Wars stop everything. All art galleries and theaters in London closed due to the air raid of the German army during World War II. Back then, collections of the national gallery, which were often referred to as “an art gallery for everyone,” were moved to an underground mine in Wales until the war was over. But Titian’s painting “Christ and Mary Magdalene” was returned to the gallery for a solo exhibition during the war. Why was that?
It was artists in London who filled empty art galleries during the war. Musicians including Myra Hess held a “lunchtime concert” every day, and artists encouraged citizens by holding exhibitions. The director of the national gallery brought Titian’s painting from Wales and hung it on the wall, seeing through the power of art. It was an exhibition that had a single piece of art. The painting drawn by the master of Italian Renaissance art at a young age depicts a scene in the Bible where the resurrected Jesus Christ showed himself in front of Mary Magdalene. When she tries to touch him in surprise, Jesus Christ takes a step back saying not to touch him. It was because he did not want his followers to be obsessed with his physical body. The artist placed Christ and Magdalene in a vertical and horizontal composition. Mary Magdalene wearing a red dress symbolizes an ordinary human being who belongs to the world, while Jesus standing covering his body with a white robe symbolizes an immaterial being who belongs to the heavenly world. His body language and words seem to be keeping Mary Magdalene away, but his eyes and body leaning towards her show Jesus Christ’s promise of unchanging love and protection. The painting was a great comfort and hope for citizens in London who were terrified by the war.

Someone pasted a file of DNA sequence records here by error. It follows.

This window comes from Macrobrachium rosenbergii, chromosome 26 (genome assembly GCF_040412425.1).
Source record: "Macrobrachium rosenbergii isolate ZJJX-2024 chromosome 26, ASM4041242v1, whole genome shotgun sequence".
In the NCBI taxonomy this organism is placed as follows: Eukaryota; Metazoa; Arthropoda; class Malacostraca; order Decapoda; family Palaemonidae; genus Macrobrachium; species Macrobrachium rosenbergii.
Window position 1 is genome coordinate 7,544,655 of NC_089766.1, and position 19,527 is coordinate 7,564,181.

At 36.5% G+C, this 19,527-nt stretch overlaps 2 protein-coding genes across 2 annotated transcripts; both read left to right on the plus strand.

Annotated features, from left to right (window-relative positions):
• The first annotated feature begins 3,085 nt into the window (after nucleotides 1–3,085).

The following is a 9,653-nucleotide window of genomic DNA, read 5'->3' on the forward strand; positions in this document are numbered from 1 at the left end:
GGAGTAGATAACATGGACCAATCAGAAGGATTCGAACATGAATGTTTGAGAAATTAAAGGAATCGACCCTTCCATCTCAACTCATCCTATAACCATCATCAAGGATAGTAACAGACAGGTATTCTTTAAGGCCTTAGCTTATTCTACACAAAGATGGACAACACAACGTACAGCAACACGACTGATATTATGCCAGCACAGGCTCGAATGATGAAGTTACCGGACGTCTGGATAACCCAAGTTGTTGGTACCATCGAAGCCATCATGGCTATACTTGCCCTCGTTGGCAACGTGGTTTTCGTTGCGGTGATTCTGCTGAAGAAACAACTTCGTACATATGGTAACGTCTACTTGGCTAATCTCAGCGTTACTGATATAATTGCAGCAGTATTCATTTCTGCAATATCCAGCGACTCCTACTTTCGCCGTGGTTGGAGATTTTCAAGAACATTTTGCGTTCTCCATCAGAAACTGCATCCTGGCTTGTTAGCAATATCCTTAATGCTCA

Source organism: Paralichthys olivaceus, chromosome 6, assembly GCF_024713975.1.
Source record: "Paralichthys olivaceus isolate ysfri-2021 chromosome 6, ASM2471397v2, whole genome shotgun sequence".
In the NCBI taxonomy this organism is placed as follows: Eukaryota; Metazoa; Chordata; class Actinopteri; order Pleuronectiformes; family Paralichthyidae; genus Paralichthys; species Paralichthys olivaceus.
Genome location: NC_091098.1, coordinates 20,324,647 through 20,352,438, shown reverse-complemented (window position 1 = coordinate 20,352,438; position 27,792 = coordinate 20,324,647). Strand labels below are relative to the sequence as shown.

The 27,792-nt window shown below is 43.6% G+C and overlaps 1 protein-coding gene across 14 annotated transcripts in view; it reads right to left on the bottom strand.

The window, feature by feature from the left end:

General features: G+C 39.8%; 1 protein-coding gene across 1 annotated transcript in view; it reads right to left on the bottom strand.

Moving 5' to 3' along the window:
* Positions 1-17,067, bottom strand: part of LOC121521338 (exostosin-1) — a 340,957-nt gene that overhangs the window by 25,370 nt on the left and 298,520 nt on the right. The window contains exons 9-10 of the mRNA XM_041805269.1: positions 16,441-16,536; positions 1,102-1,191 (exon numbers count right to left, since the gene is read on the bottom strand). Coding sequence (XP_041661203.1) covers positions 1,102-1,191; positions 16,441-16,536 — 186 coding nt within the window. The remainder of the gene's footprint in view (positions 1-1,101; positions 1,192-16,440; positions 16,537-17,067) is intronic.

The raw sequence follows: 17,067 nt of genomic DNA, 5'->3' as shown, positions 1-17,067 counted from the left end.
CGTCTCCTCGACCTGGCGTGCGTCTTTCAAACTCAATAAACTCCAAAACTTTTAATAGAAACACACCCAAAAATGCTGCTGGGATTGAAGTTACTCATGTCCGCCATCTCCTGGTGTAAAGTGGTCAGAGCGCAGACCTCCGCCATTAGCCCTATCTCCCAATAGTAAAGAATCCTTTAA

The National Gallery in London continued the exhibition and concerts showcasing one piece of art every month until the end of the war. This tradition continues up to this day through the online exhibition “Picture of the month” and an art gallery concert Piano Day. War makes everything stop but it starts a new tradition and experiment at the same time.